The Associated Press had sued to gain access to 13 emails between former Supreme Court Chief Justice Elliott "Spike" Maynard and Massey Energy chief Don Blankenship, but the court ruled 4-1 that none of the emails are public records.

Justice Robin Davis quoted an Arizona Supreme Court decision noting that the definition of a public record "does not encompass documents of a purely private or personal nature."

More here.

Wednesday, November 11, 2009

Most Complained-About Chicago Cops List Remains Closed

A list naming the 662 Chicago Police officers with 10 or more complaints filed against them will remain closed.

A journalist and 28 Chicago alderman sought access to the list compiled in connection with a 2004 suit against the Chicago Police Department.  Because that case has been settled, the federal appeals court ruled sua sponte that the journalist and alderman lacked standing to sue. 

The Fraternal Order of Police fought the release of names on the grounds that most complaints filed against police officers are eventually ruled unfounded.   The journalist and alderman counter that the court overlooked the public's interest in evaluating questionable police performance.

Get more here

U.S. Customs and Border Protection Lags Behind Technology

Click here for more on The Texas Tribune's difficulties in getting a FOIA request filed with the U.S. Customs and Border Protection.   It seems the office won't accept requests electronically and by fax only in case of an "emergency," leaving open who says it's an emergency and what such an emergency is.  

Following the Money Trail... At Great Expense

Missouri attorney Noah Wood is trying to collect a debt owed to his firm by a former Libyan-backed company in the U.S., and he'd like to get documents from the Treasury Department showing where perhaps millions of dollars of once-frozen assets are now.

But the Treasury Department says Wood's request will cost him $522,886 to comply with the four-year old FOIA request, even though Wood says a former Treasury Department official has "basically told them the exact file cabinet it was in." 

Wood is suing the federal government to comply with the FOIA request and to reduce the bill.  

Get more information here

Not Forgetting the Elephants

The Brookfield Zoo in Illinois has denied Suburban Life's  FOIA request for the necropsy report for Affie, one of the zoo's African elephants.  In Defense of Animals, a California-based animal advocacy group, also sought the report regarding Affie's sudden death last May from heart failure at age 40.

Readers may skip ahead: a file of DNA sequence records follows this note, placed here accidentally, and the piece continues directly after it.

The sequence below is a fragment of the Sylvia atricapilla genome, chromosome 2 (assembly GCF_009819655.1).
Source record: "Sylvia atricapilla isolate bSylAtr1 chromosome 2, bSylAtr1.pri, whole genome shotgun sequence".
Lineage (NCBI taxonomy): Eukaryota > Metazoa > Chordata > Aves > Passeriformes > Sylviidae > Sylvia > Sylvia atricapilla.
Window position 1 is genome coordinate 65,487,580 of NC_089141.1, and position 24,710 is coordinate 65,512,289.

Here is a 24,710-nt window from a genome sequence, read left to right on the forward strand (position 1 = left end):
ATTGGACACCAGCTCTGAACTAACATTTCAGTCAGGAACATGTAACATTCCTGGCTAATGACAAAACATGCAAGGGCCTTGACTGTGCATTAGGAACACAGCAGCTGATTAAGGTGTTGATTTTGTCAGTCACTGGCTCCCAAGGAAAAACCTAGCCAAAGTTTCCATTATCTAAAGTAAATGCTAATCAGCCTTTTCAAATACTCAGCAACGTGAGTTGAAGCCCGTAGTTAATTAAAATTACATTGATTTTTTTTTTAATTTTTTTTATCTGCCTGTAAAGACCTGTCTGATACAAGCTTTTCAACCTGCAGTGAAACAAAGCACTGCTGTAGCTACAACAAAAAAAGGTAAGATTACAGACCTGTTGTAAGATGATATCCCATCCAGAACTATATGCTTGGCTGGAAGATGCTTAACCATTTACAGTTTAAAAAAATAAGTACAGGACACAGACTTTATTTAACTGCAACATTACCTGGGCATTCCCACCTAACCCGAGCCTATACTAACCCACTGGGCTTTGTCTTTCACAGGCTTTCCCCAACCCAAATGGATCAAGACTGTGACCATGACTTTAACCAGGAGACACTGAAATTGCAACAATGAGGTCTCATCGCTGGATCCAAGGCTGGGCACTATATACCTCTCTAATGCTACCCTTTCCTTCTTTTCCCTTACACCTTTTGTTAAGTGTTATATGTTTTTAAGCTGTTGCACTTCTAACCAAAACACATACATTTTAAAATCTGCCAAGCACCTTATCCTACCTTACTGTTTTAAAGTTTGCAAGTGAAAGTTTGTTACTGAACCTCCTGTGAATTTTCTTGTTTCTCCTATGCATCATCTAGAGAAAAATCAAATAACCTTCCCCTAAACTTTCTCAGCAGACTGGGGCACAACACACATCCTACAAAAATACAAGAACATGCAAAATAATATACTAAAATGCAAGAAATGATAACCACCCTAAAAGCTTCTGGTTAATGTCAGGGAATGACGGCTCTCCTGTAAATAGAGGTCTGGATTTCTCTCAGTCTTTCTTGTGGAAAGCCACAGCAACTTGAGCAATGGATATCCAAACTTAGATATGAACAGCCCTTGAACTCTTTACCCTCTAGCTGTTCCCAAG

The Chicago Zoological Society responded to the records request, denying the information on the grounds that it is a private sector, not-for-profit corporation that manages Brookfield Zoo for the Cook County Forest Preserve District.  Accordingly, the Chicago Zoological Society says it is not subject to FOIA.  

Suburban Life says it will send its FOIA request to the Cook County Forest Preserve District instead. 

Get more here

A FOIA Request Yields a Cost Demand Figure with Two Commas in it!

Nearly $7 million dollars, with more than $3 million as a down payment.  That's the amount the Michigan Department of State Police is demanding in response to the Mackinac Center for Public Policy's FOIA request for documents regarding the state's handling of federal security grant money from 2002 to the present.  

The Department of State Police says the records request for all spending reports regarding federal homeland security grants from 2002 to the present amounts to more than 2 million pages.  

Get more here

New Jersey Use-of-Force Reports are Public Records

A New Jersey appeals court panel held that police use-of-force reports are public records, upholding a 2008 Superior Court ruling that West Milford must turn over the reports to Martin O'Shea, an open-records activist.  

The town sought exemption for the records under New Jersey's Public Records Act as "criminal investigatory records," but that argument was rejected.  

More here

Maryland County Adopts Triage Approach for Records Requests

Allegany County will begin using a "triage concept" for evaluating requests under the Maryland Public Information Act to categorize requests as routine or complex and respond accordingly.

The change comes after a public information officer and county attorney attended a training seminar presented by Assistant Attorney General William Varga. 

Allegany County will not be adopting a recommendation to receive or respond to records requests via email.  

Get more here.

Assessing the Cash for Clunkers Program

Through a FOIA request, the Associated Press obtained information about the Cash for Clunkers program, covering 677,081 trade-ins through October 16.  

They discovered that the most common deal was buyers trading in their old Ford 150 pickups for new Ford 150 pickups.  The new trucks boast a fuel economy of less than 20 mpg, and just 1 to 3 mpg better than the old trucks.

Overall, the AP reports taxpayers subsidized deals totaling $562,500 for new cars and trucks that got worse mileage than the trade-ins. 

Click here for more details

Sunday, November 08, 2009

South Carolina Local Governments Post Check Registers Online

Fifteen local governments in South Carolina have posted their spending details online as part of a spending transparency initiative.  

Those governments include: the counties of Aiken, Anderson, Charleston, and Dorchester; and the municipalities of Aiken, Cayce, Charleston, Chesnee,  City of Georgetown, Irmo,  Myrtle Beach, Surfside Beach, and Turbeville.  The Holly Springs Fire-Rescue District and the Berkeley County School District have also posted their expenditures online.

Click here for more info.

Landmark Payout in Washington State for Public Records Law Violations

The Washington Department of Social and Health Services (DSHS) will pay $525,000 to three girls abused by their foster father for wrongfully withholding public records from them.